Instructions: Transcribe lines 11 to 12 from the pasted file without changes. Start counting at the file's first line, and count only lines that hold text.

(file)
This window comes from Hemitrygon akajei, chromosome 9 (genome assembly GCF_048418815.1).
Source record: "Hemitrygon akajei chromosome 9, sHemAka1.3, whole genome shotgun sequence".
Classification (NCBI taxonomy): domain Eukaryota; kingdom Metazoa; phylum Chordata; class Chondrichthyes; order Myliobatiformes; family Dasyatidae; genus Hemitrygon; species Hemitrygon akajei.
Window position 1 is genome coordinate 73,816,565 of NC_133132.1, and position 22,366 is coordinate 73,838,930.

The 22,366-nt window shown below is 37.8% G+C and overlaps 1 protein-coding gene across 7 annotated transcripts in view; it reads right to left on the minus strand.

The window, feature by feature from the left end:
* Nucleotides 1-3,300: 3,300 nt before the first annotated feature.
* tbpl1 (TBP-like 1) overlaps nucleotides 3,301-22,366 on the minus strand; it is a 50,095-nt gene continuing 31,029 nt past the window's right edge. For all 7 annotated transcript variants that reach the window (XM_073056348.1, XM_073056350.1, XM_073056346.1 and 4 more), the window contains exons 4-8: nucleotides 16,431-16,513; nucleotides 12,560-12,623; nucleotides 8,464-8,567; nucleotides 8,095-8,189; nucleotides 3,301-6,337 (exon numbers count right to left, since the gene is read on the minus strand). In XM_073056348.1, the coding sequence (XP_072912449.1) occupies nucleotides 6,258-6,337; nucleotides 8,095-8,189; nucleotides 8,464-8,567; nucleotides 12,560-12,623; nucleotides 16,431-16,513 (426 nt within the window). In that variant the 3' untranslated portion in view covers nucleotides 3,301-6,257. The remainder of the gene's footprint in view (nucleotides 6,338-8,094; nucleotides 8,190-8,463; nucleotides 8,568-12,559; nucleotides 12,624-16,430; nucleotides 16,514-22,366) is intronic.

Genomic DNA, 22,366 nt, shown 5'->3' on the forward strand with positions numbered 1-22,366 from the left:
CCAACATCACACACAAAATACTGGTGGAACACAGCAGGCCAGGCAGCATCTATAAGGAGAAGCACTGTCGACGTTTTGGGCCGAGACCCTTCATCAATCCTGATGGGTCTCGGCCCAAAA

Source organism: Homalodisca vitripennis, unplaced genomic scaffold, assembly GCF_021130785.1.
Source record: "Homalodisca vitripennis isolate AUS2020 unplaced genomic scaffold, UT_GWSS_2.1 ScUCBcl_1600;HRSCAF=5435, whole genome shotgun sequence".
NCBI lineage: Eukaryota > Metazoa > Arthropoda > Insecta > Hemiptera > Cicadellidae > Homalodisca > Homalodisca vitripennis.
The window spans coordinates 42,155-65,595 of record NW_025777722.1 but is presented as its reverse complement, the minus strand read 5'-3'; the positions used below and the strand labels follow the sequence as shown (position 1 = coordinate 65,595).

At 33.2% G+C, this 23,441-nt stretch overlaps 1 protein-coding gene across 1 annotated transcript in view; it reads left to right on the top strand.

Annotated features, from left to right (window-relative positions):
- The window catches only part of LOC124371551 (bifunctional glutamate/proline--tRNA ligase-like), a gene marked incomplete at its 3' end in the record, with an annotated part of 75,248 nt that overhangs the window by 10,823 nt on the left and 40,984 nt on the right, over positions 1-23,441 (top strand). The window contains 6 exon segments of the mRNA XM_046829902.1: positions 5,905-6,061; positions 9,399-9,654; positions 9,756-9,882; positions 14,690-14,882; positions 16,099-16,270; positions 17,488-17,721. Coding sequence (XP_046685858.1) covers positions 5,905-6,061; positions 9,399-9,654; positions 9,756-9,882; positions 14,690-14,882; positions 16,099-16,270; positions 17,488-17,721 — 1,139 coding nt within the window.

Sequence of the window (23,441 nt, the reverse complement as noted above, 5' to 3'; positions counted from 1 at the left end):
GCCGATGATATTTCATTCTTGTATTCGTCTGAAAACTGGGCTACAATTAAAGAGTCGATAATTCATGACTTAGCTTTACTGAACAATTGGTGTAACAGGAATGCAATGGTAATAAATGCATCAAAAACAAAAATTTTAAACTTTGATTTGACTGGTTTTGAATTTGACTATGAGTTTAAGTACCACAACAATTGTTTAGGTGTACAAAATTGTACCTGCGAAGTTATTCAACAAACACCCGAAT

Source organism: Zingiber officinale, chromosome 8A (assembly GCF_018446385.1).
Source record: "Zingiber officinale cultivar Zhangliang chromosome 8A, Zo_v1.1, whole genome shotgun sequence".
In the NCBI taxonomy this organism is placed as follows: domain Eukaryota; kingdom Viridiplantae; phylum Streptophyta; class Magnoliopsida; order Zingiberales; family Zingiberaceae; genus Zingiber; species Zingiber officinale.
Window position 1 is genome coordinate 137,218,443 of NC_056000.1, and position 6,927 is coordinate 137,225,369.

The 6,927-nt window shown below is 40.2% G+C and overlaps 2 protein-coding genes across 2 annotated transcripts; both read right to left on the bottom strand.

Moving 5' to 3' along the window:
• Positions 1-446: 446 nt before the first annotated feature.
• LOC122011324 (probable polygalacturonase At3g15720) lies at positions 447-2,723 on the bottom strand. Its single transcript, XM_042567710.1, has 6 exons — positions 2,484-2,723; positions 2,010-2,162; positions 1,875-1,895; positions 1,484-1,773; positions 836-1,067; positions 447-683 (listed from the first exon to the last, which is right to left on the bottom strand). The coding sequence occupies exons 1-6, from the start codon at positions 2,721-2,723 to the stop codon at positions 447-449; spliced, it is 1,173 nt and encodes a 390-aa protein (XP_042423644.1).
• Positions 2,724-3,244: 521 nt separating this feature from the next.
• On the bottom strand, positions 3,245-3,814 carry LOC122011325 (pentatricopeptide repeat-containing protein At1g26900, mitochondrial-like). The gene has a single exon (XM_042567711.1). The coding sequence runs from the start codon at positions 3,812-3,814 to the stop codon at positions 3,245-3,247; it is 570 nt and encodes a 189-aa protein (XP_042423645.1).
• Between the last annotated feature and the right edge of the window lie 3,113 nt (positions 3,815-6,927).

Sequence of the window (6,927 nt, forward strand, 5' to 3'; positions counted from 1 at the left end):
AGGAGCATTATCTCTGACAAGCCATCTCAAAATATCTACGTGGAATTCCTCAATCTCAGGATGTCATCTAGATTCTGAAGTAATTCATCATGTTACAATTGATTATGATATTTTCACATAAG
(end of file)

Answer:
Source organism: Homalodisca vitripennis, unplaced genomic scaffold, assembly GCF_021130785.1.
Source record: "Homalodisca vitripennis isolate AUS2020 unplaced genomic scaffold, UT_GWSS_2.1 ScUCBcl_1600;HRSCAF=5435, whole genome shotgun sequence".